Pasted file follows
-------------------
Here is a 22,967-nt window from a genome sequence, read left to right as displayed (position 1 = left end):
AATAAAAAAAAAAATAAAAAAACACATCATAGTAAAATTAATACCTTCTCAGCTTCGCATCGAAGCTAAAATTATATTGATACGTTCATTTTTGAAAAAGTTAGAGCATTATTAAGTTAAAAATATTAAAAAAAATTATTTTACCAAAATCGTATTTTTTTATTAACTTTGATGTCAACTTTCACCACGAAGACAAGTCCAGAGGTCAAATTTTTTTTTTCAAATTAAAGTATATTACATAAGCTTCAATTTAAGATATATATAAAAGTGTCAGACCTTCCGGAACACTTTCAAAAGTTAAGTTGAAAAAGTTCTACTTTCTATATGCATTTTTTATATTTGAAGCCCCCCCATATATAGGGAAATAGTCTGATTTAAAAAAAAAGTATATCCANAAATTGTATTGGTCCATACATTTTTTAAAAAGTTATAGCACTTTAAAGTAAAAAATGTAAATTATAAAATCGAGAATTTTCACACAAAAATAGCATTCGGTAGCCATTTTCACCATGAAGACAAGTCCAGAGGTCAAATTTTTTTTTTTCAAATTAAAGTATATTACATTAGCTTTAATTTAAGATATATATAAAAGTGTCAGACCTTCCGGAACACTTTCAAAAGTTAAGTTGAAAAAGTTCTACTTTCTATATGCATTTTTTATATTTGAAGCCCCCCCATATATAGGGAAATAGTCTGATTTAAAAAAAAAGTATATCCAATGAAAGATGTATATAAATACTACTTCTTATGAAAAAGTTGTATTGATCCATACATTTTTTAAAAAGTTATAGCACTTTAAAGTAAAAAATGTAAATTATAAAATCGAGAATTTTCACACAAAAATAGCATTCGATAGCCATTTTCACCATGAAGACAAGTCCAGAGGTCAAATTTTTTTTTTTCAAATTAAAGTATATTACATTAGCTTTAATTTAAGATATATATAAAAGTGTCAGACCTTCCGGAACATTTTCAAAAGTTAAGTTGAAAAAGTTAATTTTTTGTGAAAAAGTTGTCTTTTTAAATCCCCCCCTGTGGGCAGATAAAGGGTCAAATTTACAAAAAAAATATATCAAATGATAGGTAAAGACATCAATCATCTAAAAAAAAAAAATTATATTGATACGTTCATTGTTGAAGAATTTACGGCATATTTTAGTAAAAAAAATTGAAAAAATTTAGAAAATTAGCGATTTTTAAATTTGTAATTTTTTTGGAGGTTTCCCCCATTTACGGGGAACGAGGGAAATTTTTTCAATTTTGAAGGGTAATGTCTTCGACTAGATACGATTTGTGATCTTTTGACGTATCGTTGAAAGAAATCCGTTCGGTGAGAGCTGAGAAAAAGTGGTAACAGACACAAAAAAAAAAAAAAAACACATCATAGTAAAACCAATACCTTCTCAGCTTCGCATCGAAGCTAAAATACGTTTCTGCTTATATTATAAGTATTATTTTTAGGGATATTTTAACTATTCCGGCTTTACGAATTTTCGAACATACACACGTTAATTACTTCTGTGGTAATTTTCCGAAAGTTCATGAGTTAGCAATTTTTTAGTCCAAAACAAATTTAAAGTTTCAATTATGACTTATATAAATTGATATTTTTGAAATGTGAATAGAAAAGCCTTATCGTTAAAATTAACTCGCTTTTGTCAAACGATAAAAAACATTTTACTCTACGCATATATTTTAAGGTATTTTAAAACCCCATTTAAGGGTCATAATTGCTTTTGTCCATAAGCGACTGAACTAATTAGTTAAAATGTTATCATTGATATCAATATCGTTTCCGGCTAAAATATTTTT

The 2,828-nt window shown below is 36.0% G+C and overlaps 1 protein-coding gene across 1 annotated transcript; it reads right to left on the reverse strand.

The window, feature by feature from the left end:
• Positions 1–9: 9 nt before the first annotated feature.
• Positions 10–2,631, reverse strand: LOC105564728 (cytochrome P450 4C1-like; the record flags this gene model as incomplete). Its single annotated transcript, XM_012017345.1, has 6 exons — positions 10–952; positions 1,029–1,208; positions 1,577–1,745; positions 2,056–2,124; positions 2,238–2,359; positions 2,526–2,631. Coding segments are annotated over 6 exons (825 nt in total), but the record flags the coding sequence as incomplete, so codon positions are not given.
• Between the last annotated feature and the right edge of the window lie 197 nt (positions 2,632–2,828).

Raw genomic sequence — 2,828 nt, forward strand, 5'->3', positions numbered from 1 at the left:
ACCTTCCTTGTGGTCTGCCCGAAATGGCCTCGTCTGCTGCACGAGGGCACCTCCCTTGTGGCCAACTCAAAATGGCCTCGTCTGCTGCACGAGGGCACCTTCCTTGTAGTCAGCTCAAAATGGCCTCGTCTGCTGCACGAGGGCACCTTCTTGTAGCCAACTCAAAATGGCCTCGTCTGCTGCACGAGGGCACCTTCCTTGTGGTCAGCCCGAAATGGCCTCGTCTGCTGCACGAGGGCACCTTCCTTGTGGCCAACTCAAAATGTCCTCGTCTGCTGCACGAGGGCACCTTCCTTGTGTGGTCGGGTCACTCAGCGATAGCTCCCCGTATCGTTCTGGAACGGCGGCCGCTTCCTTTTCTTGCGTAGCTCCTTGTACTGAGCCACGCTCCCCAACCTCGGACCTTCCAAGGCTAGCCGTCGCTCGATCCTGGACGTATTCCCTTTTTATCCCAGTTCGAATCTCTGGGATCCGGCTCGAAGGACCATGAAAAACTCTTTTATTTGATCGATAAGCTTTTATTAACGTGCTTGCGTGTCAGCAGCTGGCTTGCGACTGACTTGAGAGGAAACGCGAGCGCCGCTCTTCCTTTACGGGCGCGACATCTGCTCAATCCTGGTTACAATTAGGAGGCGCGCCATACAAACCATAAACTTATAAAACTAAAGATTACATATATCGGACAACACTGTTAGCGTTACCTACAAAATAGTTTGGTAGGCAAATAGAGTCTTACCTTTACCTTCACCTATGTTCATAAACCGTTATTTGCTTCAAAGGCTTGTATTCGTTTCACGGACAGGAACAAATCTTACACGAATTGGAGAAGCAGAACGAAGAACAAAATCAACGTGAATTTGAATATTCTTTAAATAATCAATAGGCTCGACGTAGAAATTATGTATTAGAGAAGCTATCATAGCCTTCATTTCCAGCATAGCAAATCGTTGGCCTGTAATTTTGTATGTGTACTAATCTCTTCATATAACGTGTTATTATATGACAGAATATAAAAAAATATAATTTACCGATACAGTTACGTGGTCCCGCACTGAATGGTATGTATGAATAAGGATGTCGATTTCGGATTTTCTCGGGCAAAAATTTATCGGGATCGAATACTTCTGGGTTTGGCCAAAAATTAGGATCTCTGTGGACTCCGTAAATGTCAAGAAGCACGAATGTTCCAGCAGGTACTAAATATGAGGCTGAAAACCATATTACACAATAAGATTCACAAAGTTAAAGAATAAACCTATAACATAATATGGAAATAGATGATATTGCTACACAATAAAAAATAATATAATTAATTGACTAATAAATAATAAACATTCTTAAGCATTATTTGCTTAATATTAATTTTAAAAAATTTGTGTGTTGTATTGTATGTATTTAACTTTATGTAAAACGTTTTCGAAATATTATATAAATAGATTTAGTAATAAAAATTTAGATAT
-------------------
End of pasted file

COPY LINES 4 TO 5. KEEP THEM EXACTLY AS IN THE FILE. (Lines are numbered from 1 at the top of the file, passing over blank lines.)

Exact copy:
The window, feature by feature from the left end:
• Positions 1–9: 9 nt before the first annotated feature.